Friday, July 24, 2009
The Charm of Raggedy Ann
I found this article on the internet, and thought it was wonderful, I just had to share!
The Enduring Charm of Raggedy Ann And Andy
Why Are These Simple Cloth Dolls Such Perennial Collector Favorites?
By Denise Van Patten
* raggedy ann
* raggedy andy
* cloth dolls
* knickerbocker dolls
"Silsby Georgene Raggedy Ann and Andy"
Georgene Raggedy Ann and Andy, Silsby Tags
Recently, a family brought their family dolls to me for an appraisal. This family had some wonderful dolls--including about 10 various Raggedy Anns and Andys from several decades! There were Georgene Raggedy Anns and Andys (several, different sets, including some with rarer "Silsby" tags and an Ann with rare vertical leg stripes!) some early Knickerbocker dolls, even a Georgene Beloved Belindy. I was entranced by the dolls, and thrilled to have them in my possession for awhile, yet a few years ago, as a confirmed collector of modern fashion dolls AND antique bisque dolls, I wouldn't have given them a second look, and would have instead spent all of my time oohing and aahing over the completely mint 1950s vinyl Cissy. Now, however, I'm one of many collectors that are subject to the enduring charm of Raggedy Ann and Andy.
Why Do Collectors Collect Raggedy Ann and Andy?
To a collector of Ann and Andy, this seem like a silly, rhetorical question. But, to other doll collectors, this deserves a fair answer--after all, Ann and Andy are made of cloth, sometimes more at home with a display of cloth and nursery toys than with an average doll collection. Ann and Andy, however, have an incredible history. Raggedy Ann and Andy have been in commercial production since 1920, which qualifies them as an antique doll, a vintage doll, and a modern doll. I cannot think of any other doll that span such a long history--in fact, I played with one as a child, as did my grandmother, mother, and daughter! The history alone makes Raggedy Ann and Andy remarkable.
Great Design and An Emotional Attachment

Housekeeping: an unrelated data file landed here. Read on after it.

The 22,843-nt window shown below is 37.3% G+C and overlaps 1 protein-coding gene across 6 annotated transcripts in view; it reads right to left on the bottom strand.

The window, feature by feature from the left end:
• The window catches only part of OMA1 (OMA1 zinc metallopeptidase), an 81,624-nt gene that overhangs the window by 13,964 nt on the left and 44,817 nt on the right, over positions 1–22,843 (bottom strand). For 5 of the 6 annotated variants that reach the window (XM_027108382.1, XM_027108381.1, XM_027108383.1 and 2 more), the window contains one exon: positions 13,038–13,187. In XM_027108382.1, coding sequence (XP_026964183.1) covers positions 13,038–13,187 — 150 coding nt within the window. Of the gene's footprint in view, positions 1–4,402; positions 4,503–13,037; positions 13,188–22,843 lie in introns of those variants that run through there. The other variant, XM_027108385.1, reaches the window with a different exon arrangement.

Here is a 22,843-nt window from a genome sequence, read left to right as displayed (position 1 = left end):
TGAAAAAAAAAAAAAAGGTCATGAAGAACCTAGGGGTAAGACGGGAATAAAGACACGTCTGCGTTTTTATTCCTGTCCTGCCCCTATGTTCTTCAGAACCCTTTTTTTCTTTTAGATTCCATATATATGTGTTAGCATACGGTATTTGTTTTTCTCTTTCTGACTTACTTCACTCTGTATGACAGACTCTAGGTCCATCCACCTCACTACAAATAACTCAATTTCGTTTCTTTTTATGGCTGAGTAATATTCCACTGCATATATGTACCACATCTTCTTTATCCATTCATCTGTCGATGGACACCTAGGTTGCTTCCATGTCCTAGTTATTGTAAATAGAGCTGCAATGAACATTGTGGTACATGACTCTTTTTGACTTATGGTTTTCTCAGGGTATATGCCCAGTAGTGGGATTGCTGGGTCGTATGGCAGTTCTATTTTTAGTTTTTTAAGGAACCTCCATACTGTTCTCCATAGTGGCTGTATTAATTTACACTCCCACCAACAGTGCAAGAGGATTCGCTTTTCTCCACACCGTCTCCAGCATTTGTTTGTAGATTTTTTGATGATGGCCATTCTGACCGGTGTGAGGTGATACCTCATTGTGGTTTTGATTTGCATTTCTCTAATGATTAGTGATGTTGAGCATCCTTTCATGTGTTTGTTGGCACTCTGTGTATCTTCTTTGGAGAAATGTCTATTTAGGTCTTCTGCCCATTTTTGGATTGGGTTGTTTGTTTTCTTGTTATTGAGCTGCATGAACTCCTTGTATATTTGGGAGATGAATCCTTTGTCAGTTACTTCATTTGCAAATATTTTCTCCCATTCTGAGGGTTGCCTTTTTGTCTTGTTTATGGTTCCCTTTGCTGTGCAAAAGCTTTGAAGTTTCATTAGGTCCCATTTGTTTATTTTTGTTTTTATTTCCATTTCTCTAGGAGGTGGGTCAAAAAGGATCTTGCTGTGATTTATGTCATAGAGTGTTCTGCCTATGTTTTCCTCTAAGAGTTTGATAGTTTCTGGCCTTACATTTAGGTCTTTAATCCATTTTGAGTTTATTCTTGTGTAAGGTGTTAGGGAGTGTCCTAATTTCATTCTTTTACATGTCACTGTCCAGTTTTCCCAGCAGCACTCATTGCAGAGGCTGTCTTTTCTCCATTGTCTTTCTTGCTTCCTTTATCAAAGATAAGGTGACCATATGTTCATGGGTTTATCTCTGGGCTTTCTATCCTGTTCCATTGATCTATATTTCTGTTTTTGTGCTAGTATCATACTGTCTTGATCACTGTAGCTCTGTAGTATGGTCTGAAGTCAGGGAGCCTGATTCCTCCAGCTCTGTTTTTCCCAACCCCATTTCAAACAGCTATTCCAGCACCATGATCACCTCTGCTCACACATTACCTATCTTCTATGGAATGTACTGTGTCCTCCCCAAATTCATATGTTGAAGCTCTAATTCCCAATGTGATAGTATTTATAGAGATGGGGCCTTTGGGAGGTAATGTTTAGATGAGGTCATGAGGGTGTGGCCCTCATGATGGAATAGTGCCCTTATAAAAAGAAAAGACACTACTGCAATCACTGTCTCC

But, there's more. Sometimes, simple designs are the best, and the design of Ann and Andy is classic and clean--two button eyes, red yarn hair, that classic triangle nose. Ann in her flowered dress, Andy in his overalls. A simple doll, made for a child to hold and love, and pleasing to the eye of a collector. Children might play all day with an American Girl doll or a Barbie, but they are going to tuck into bed at night with a Raggedy Ann. Collectors, of course, still remember this emotional attachment to Ann and Andy from their childhood.
Oh, The Variety!
Ok, they are simple, but they aren't boring! One great thing about Raggedy Ann and Andy for a collector are the many companies that have produced them, and the endless variety in faces, cloths, labels and details. Ann and Andy have been made, over the years, by the following companies (among others): Volland, Molly-'es, Georgene, Knickerbocker, and Applause. The doll have been made in every size from miniature to gigantic. And, in the introduction to this article, I mentioned some of the interesting variations--vertical leg stripes are rare and desirable, as are stockings done in other colors, such as blue. Some dress prints are very rare. There are variations to the faces. And, there are even additional characters in the Raggedy Ann and Andy universe that are highly sought after, such as Beloved Belindy, Uncle Clem, and the Camel with The Wrinkled Knees).
Collectors, of course, are always fascinated by valuable things, and Raggedy Ann and Andy doesn't disappoint in this regard. A set of Volland Raggedy Ann and Andys (circa 1920s) can set a collector back $3,000, as much as a find French bisque antique doll. Early Georgene Black-outlined nose Anns and Andys are just as expensive, as is a Georgene Beloved Belindy.
Starting a Collection
Even though some of the early Raggedy Ann and Andys are so valuable, you can collect Raggedy Ann and Andy on any budget. Many talented artists make Anns and Andys today at very reasonable prices. Applause is currently producing wonderful Raggedy Anns and Andys ranging in price from $5.99 to a pocket-sized Ann or Andy to $60 for a 48" size. Plus, if a little wear is not an issue, there are lovely late Georgene and many Knickerbocker Anns and Andys from the 1950s to 1970s that can be added to a vintage collection.